Evolution of climate fight includes faith community

Feb 28, 2022

Eric Engle


I usually ignore ridiculous and nonsensical diatribes like a letter to the editor in the Feb. 20 edition of the Parkersburg News and Sentinel titled “Trust God on climate,” but since the author mentioned Mid-Ohio Valley Climate Action by name, I feel compelled to respond. I have been in the leadership of Mid-Ohio Valley Climate Action from its inception six-and-a-half years ago, and I will always defend the wonderful people in this organization against attack.

First of all, I know literally hundreds of people who work tirelessly to address anthropogenic (from the Greek “anthropogenes, meaning “born of man“) global climate change from a faith-based perspective. These people, both as individuals and in collective groups and organizations, have become members of and donated to Mid-Ohio Valley Climate Action over the years and have worked as part of other organizations in multiple states as Christians, Jews, Muslims and members of numerous other faith traditions and belief systems to engage in what many of them refer to as “creation care.” They believe the deity or deities they worship call on them to care for this earth and they act upon that belief.

As I have affirmed in these pages many times, I myself am an atheist Humanist. The writer of this letter can threaten me and others like me all he wants with the eternal damnation he believes we’re in for, but these are empty, idle threats of no consequence and are quite juvenile. Anthropogenic global climate change is not waiting for any deity to address it meaningfully. A rapidly warming Arctic and Antarctic, rising seas, record-setting droughts, heatwaves, wildfires, precipitation events, floods, and storms like hurricanes, rapidly acidifying and deoxygenating oceans, habitat losses, species extinctions, crop failures, loss of potable water, the massive spread of vector-borne diseases, desertification and so much more are leading to humanitarian crises, migration events, stress on health care systems and widespread death right now, today. These have been definitively linked to human-caused changes in climate and will indisputably worsen with each fraction of a degree more of warming.

The author repeats long-refuted and discarded talking points like “the climate has always changed” and that we as humans cannot affect the status and trajectory of a global climate system. This is bunk. The greenhouse effect has been well understood since at least the 18th century and is occurring at a rate unprecedented since the dawn of the geological epoch known as the Holocene, during which we evolved, leading many geologists to label our current geological age the Anthropocene — translated from the Greek as anthropo for “man” and cene for “new.” The author subscribes to a creationist notion of the earth being only 6,000 years old, so I guess it’s not surprising that he’d fail to understand this.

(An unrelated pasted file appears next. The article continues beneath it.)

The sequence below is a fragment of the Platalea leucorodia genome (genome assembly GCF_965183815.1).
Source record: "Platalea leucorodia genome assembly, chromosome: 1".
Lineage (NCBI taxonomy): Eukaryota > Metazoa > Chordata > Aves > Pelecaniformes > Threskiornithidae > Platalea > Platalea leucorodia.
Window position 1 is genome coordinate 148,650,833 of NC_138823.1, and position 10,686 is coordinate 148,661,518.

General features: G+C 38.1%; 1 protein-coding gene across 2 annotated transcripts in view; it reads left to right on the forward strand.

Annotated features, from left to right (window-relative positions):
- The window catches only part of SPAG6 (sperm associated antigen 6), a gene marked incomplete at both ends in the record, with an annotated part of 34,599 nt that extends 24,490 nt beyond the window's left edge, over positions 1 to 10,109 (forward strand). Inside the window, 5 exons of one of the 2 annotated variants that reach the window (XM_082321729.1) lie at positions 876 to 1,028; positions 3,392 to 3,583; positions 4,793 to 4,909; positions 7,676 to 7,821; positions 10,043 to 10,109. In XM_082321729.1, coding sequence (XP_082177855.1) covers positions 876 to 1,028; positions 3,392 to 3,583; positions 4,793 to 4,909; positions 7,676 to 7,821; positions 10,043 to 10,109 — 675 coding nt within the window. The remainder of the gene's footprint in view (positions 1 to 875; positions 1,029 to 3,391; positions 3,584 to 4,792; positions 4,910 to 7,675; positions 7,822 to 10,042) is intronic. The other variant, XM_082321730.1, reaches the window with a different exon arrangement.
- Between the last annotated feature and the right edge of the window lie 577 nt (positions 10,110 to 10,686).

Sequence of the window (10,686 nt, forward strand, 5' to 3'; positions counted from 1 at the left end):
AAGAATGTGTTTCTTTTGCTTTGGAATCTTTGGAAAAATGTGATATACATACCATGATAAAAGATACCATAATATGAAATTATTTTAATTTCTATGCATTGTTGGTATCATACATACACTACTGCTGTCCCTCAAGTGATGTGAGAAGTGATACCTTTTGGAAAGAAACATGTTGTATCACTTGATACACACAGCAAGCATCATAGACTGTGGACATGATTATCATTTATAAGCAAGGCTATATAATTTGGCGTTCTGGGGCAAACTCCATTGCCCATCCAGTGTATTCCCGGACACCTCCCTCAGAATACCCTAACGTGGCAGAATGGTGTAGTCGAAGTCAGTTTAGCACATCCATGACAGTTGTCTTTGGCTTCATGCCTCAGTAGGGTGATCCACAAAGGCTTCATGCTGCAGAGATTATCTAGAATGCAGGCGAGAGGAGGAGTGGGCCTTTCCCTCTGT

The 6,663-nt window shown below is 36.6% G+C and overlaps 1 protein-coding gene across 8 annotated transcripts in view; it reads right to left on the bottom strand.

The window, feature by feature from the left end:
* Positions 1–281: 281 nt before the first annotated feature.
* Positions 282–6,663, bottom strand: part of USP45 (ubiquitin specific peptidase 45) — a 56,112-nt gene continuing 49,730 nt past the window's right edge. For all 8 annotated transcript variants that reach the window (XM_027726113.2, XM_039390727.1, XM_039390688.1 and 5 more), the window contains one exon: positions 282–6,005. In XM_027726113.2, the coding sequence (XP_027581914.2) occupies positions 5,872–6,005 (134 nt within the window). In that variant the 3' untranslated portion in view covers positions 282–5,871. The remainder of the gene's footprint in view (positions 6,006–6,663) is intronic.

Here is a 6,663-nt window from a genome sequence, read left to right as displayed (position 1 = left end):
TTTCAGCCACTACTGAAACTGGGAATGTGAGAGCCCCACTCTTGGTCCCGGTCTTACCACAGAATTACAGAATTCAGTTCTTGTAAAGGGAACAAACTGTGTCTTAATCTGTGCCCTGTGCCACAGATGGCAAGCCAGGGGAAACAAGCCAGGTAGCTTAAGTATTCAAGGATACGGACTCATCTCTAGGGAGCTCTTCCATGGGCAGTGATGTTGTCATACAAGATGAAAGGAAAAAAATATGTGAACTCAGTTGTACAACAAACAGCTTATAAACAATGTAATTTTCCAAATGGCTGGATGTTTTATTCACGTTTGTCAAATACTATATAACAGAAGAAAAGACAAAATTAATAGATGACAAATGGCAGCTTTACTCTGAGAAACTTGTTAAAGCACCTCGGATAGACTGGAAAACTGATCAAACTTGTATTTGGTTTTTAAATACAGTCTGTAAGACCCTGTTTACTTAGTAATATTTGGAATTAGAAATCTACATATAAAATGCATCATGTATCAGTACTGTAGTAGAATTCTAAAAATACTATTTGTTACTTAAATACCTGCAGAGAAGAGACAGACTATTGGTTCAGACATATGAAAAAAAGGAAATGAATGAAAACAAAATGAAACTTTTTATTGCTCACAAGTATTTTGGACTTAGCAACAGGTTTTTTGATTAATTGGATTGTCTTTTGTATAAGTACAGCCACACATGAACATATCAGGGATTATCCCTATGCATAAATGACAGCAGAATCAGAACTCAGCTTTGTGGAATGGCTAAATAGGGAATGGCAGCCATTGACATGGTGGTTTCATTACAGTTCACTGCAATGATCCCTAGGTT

The author also seems to lack any understanding of energy use or energy policy. He talks about the foolishness of closing coal-fired power plants and asks why the President of the United States doesn’t just load the White House property down with renewable energy. He also suggests that we members of Mid-Ohio Valley Climate Action are likely hypocrites who fail to use renewable energy and engage in other sustainable living practices. While it would be nice if the President followed in Jimmy Carter’s footsteps and put a solar array on the White House roof, the President does not have the unilateral ability to site and build any energy installment he likes on White House property. There are laws, rules and regulations for siting and constructing power-producing facilities. There are costs involved (albeit falling costs that are already far cheaper than energy production using coal). As for our members, all of us either have solar arrays and/or have maximized energy efficiency in our dwellings and on our properties, drive hybrids and EVs or don’t have cars at all, are organic gardeners, have eliminated single-use plastics in our consumption patterns, recycle, compost, utilize wind or geothermal or hydro energy or some mix, eat vegan or vegetarian diets, are conservationists and much more. We walk the talk in countless ways.

Rather than writing hateful and willfully ignorant screeds, I’d suggest the author engage in this Information Age and learn more about human-caused climate change, energy generation and energy policy, geologic history, atmospheric physics and so much more. Before impugning others, maybe read more than one book.


Eric Engle is Mid-Ohio Valley Climate Action board president.